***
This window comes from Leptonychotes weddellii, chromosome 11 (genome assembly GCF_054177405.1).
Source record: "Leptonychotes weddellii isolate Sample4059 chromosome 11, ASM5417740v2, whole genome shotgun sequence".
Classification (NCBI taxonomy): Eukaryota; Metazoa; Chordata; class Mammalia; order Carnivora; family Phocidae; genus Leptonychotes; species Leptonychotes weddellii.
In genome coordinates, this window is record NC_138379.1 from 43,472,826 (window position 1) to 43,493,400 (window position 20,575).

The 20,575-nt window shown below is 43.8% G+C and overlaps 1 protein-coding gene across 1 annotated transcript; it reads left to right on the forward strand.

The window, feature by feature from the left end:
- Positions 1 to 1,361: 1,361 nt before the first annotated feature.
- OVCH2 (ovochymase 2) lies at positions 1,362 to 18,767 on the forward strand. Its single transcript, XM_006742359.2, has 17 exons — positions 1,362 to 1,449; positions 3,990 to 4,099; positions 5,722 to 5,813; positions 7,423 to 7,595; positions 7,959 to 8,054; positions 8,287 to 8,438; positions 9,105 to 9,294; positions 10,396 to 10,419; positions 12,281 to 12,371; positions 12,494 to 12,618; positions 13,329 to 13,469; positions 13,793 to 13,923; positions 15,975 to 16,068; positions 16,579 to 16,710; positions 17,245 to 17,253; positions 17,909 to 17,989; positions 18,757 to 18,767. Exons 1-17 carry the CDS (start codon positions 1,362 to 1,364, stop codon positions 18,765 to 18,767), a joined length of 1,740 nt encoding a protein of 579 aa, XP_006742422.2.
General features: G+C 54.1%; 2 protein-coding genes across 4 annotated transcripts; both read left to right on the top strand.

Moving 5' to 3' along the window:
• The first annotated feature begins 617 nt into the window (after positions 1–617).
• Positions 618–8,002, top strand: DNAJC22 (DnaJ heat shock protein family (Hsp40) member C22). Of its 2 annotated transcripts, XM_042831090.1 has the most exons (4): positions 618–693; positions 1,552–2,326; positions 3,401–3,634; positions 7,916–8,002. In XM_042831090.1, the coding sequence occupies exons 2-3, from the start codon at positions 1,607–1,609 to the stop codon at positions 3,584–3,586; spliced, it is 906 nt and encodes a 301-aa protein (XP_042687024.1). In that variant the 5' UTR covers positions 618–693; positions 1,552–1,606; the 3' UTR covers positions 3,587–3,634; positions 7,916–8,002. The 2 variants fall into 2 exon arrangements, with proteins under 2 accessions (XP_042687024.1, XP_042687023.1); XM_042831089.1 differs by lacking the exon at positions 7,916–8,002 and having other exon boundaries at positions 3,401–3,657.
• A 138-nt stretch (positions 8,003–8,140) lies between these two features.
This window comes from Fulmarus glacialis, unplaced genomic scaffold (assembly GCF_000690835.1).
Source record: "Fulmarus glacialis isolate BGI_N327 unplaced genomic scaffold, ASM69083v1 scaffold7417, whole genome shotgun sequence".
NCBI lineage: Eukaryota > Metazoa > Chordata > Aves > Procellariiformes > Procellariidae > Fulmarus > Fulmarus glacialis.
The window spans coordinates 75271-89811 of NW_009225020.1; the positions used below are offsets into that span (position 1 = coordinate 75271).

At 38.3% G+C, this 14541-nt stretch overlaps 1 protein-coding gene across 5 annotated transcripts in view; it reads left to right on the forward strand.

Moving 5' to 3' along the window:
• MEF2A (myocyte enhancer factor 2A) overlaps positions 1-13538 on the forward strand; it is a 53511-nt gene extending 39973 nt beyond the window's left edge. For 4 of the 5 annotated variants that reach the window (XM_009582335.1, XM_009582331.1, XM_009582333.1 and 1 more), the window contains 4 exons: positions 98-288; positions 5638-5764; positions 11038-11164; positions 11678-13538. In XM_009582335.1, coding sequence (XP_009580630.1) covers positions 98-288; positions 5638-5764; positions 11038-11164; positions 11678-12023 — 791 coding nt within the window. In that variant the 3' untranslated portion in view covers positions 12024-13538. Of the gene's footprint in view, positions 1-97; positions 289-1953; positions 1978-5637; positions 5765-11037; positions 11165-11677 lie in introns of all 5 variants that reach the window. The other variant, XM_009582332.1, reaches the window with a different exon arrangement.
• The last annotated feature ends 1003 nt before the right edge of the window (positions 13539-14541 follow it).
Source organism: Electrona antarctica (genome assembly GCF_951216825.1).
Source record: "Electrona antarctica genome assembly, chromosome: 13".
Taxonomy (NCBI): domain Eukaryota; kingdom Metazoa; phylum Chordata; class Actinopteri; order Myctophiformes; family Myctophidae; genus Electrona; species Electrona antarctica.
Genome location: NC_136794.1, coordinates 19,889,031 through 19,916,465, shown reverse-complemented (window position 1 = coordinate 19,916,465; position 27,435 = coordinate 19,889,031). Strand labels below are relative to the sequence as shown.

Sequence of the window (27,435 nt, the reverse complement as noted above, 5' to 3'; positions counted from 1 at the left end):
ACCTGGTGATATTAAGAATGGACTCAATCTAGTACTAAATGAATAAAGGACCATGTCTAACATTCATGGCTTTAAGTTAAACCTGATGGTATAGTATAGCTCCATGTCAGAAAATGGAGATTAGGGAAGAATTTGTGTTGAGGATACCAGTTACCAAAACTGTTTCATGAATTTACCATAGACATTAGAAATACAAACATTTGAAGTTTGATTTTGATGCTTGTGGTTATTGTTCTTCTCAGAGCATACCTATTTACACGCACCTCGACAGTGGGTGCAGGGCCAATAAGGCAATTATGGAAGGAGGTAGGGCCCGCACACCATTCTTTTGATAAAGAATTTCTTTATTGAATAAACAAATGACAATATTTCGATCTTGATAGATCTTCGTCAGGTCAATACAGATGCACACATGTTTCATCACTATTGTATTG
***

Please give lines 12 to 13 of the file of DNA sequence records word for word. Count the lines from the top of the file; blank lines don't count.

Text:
• Positions 618–8,002, top strand: DNAJC22 (DnaJ heat shock protein family (Hsp40) member C22). Of its 2 annotated transcripts, XM_042831090.1 has the most exons (4): positions 618–693; positions 1,552–2,326; positions 3,401–3,634; positions 7,916–8,002. In XM_042831090.1, the coding sequence occupies exons 2-3, from the start codon at positions 1,607–1,609 to the stop codon at positions 3,584–3,586; spliced, it is 906 nt and encodes a 301-aa protein (XP_042687024.1). In that variant the 5' UTR covers positions 618–693; positions 1,552–1,606; the 3' UTR covers positions 3,587–3,634; positions 7,916–8,002. The 2 variants fall into 2 exon arrangements, with proteins under 2 accessions (XP_042687024.1, XP_042687023.1); XM_042831089.1 differs by lacking the exon at positions 7,916–8,002 and having other exon boundaries at positions 3,401–3,657.
• A 138-nt stretch (positions 8,003–8,140) lies between these two features.